If you'd like to know more about how the mobile core works, how its all put together drop a comment ....the design considerations are definately way more than trying to slap together a document for a pure IP core....

The cisco tool bar,bad strategies?? - good riddance

It was a really happy happy happy surprise and will be a happy happy happy happy haaapppy day come 15th April if indeed the damn cisco toolbar jingmathingie goes away. I hate it, hate the way it takes up my notebook screens space, hate the way its rendered (I use a linux desktop) hate the way it moves around as I try to focus on a sentence or a word my brain can't process...and just in case you think Im alone just have a look at the number of bloggers waiting with bated breath:

while at it they removed something else that really bothered me:

now if only they can sort out the fact that a simulator for educational purposes (especially XR) works for them not against them... Chambers already accepted here that their strategy was wrong before....not letting guys have access to IOS for educational reasons is a bit medieval, so is hiding simulators in san jose....

Wednesday, April 6, 2011

Cisco 7600-ES+20G3C

Im not sure how to word this post.

The cisco  7600-ES+20G3C  modules running on c7600rsp72043-advipservicesk9-mz.122-33.SRD4.bin have been misbehaving on me. Here's a short list of issues I've had:

One started spewing out the following:
Feb 10 13:37:11.536: %C7600_ES-DFC9-5-BRIDGE_ASIC_INTR: The Bridge-ASIC-AR[0] interrupt asserted. Addr[0x0200]=0x00000004
Feb 10 13:37:11.544: %C7600_ES-DFC9-5-BRIDGE_ASIC_INTR: The Bridge-ASIC-AR[0] interrupt asserted. Addr[0x0200]=0x00000004
Feb 10 13:37:13.524: %C7600_ES-DFC9-5-BRIDGE_ASIC_INTR: The Bridge-ASIC-AR[0] interrupt asserted. Addr[0x0200]=0x00000004
Feb 10 13:37:13.532: %C7600_ES-DFC9-5-BRIDGE_ASIC_INTR: The Bridge-ASIC-AR[0] interrupt asserted. Addr[0x0200]=0x00000004
Feb 10 13:37:13.544: %C7600_ES-DFC9-5-BRIDGE_ASIC_INTR: The Bridge-ASIC-AR[0] interrupt asserted. Addr[0x0200]=0x00000004
Feb 10 13:37:13.552: %C7600_ES-DFC9-5-BRIDGE_ASIC_INTR: The Bridge-ASIC-AR[0] interrupt asserted. Addr[0x0200]=0x00000004
Im talking a gagomoth of informational lines, the alarms were not service affecting, Our syslog server was obviously not amused. Note this only happened on one 7609-s (out of more than 20 ). We ended up swapping the module that cooled things off, figuring out along the way that it was due to a bug -CSCtc16746 (that oly affected that node:-)) - weird.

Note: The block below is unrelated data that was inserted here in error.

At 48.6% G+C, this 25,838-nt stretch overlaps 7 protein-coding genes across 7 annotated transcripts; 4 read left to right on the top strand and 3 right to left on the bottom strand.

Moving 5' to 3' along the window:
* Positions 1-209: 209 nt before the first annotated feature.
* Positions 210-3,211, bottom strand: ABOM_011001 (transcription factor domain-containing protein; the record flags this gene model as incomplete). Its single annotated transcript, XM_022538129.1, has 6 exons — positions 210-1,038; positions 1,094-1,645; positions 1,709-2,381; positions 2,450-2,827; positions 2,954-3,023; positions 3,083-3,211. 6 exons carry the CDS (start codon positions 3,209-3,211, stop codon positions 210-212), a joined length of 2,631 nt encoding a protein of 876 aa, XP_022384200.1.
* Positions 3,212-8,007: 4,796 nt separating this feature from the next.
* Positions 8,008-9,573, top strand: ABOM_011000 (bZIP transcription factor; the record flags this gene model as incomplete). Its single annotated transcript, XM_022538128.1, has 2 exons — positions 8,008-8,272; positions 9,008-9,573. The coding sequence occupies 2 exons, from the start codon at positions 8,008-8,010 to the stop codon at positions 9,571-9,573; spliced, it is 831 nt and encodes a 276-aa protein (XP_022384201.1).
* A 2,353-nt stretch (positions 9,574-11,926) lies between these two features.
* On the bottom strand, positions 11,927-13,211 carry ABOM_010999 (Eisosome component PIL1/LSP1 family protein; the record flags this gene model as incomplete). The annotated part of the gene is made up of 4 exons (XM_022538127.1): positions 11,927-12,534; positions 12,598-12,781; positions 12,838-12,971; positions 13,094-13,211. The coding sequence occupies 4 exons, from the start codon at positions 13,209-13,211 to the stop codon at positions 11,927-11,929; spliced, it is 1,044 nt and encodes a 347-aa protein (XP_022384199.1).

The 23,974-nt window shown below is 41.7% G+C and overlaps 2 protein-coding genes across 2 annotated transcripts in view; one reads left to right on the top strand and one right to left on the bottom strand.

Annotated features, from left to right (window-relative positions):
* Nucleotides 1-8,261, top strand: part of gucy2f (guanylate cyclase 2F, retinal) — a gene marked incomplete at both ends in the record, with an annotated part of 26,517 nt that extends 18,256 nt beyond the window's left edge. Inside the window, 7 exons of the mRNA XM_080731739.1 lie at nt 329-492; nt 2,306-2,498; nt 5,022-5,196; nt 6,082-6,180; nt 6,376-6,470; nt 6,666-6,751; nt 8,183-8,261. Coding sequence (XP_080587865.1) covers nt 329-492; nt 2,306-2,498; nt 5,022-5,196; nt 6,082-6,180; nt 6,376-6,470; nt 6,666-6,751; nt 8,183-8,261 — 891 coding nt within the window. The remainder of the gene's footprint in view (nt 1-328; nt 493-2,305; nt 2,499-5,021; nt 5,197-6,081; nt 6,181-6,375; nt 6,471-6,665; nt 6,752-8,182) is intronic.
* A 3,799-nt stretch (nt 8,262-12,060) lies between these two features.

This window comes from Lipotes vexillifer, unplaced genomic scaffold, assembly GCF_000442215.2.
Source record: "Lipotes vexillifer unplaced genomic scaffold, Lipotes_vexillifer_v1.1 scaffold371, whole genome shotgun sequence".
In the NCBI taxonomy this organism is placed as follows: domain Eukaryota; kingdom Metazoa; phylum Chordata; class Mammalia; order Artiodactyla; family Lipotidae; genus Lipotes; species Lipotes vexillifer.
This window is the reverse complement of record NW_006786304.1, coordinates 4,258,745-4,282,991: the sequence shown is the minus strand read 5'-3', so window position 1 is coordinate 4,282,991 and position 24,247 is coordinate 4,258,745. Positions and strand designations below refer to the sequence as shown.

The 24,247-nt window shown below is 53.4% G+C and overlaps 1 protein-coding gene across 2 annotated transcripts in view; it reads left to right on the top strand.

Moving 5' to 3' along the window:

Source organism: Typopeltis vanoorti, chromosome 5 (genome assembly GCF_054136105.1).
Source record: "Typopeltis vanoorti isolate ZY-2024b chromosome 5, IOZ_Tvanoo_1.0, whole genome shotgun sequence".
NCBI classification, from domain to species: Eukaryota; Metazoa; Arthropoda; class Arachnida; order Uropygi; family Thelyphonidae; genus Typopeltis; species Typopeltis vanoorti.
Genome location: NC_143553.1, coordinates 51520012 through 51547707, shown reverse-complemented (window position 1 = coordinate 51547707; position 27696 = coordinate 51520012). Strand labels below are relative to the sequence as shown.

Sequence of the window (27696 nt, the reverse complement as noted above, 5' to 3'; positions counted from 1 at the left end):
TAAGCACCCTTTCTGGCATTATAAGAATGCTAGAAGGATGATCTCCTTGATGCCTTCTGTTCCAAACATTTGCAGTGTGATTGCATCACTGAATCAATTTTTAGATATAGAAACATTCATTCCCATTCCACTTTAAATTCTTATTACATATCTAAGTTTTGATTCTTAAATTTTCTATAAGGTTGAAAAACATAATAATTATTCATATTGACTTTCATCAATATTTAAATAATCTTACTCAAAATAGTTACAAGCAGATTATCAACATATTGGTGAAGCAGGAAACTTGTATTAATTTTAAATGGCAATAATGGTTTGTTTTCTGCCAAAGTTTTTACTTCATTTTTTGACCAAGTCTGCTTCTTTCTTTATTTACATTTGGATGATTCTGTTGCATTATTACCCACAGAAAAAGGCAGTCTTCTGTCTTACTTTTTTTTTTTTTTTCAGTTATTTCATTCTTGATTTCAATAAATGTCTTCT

- one 20 port module somehow lost functionality on half the ports. I assume there's a chip that controls that half that just conked out.
- Another one just 'died' dead dead light, had been working fine, unfortunately that was just before we had installed an external syslog server. So clueless on what happened.

(all modules were replaced by cisco in time and we keep spares).

Im just trying to figure our if Im the only one going through some wacky do's with the ES+20 modules.

Other than that some of the QOS features we have implemented would probably never be possible on other I still love them):...Moral of the story if any: Pay for support specifically support that replaces modules for you within the shortest time possible.

*PS if you have SAMI blades running STP or GGSN or CSG, let me know how thats working out for you too...

Live Packet Capture in Wireshark With GNS3

Live Packet Capture in Wireshark With GNS3

This is cool for the guys using gns3 and need to have a look at traces ....

More on Anycast and DNS

I'll take you back some to 2002. I'd just got my very first job, a semblance of freedom (Im not too sure it wasn't slavery of sorts now:-)), a chance to spread my 'wings', someone had trusted me with their customers as a technical analyst/systems admin/power dude/network admin/billing admin and some other things in between, I was ready to conquer the world .....I was young, full of energy and fresh from ditching campus for part  money part frustration part defiance and some bzzzzz word abbreviated as ADD and some excitement.....oh those were happy days.